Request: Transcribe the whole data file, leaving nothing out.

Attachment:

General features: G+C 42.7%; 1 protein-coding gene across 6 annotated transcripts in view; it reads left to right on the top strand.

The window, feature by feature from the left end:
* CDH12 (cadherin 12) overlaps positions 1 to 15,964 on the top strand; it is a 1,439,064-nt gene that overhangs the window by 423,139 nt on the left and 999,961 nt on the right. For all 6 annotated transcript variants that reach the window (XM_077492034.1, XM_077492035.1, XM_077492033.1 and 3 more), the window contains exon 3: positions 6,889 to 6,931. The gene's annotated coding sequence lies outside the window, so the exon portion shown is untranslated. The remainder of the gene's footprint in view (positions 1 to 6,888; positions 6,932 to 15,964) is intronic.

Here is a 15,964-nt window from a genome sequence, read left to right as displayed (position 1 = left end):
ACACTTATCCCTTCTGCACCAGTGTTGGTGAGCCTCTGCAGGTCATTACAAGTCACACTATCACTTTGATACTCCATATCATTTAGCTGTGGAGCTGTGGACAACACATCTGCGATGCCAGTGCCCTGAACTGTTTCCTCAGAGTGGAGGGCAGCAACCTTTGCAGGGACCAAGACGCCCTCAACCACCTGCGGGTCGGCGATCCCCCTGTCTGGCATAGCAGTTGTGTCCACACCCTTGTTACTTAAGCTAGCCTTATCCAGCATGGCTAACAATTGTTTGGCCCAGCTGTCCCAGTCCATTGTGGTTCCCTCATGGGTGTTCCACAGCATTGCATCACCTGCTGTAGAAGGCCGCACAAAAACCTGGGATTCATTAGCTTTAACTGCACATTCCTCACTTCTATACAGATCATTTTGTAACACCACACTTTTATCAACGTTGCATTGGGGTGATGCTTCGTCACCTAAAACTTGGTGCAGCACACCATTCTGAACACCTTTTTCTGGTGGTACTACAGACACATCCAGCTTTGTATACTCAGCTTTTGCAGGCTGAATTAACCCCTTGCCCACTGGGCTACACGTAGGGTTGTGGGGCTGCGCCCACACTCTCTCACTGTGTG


General features: G+C 42.7%; 1 protein-coding gene across 6 annotated transcripts in view; it reads left to right on the top strand.

The window, feature by feature from the left end:
* CDH12 (cadherin 12) overlaps positions 1 to 15,964 on the top strand; it is a 1,439,064-nt gene that overhangs the window by 423,139 nt on the left and 999,961 nt on the right. For all 6 annotated transcript variants that reach the window (XM_077492034.1, XM_077492035.1, XM_077492033.1 and 3 more), the window contains exon 3: positions 6,889 to 6,931. The gene's annotated coding sequence lies outside the window, so the exon portion shown is untranslated. The remainder of the gene's footprint in view (positions 1 to 6,888; positions 6,932 to 15,964) is intronic.

Here is a 15,964-nt window from a genome sequence, read left to right as displayed (position 1 = left end):
ACACTTATCCCTTCTGCACCAGTGTTGGTGAGCCTCTGCAGGTCATTACAAGTCACACTATCACTTTGATACTCCATATCATTTAGCTGTGGAGCTGTGGACAACACATCTGCGATGCCAGTGCCCTGAACTGTTTCCTCAGAGTGGAGGGCAGCAACCTTTGCAGGGACCAAGACGCCCTCAACCACCTGCGGGTCGGCGATCCCCCTGTCTGGCATAGCAGTTGTGTCCACACCCTTGTTACTTAAGCTAGCCTTATCCAGCATGGCTAACAATTGTTTGGCCCAGCTGTCCCAGTCCATTGTGGTTCCCTCATGGGTGTTCCACAGCATTGCATCACCTGCTGTAGAAGGCCGCACAAAAACCTGGGATTCATTAGCTTTAACTGCACATTCCTCACTTCTATACAGATCATTTTGTAACACCACACTTTTATCAACGTTGCATTGGGGTGATGCTTCGTCACCTAAAACTTGGTGCAGCACACCATTCTGAACACCTTTTTCTGGTGGTACTACAGACACATCCAGCTTTGTATACTCAGCTTTTGCAGGCTGAATTAACCCCTTGCCCACTGGGCTACACGTAGGGTTGTGGGGCTGCGCCCACACTCTCTCACTGTGTG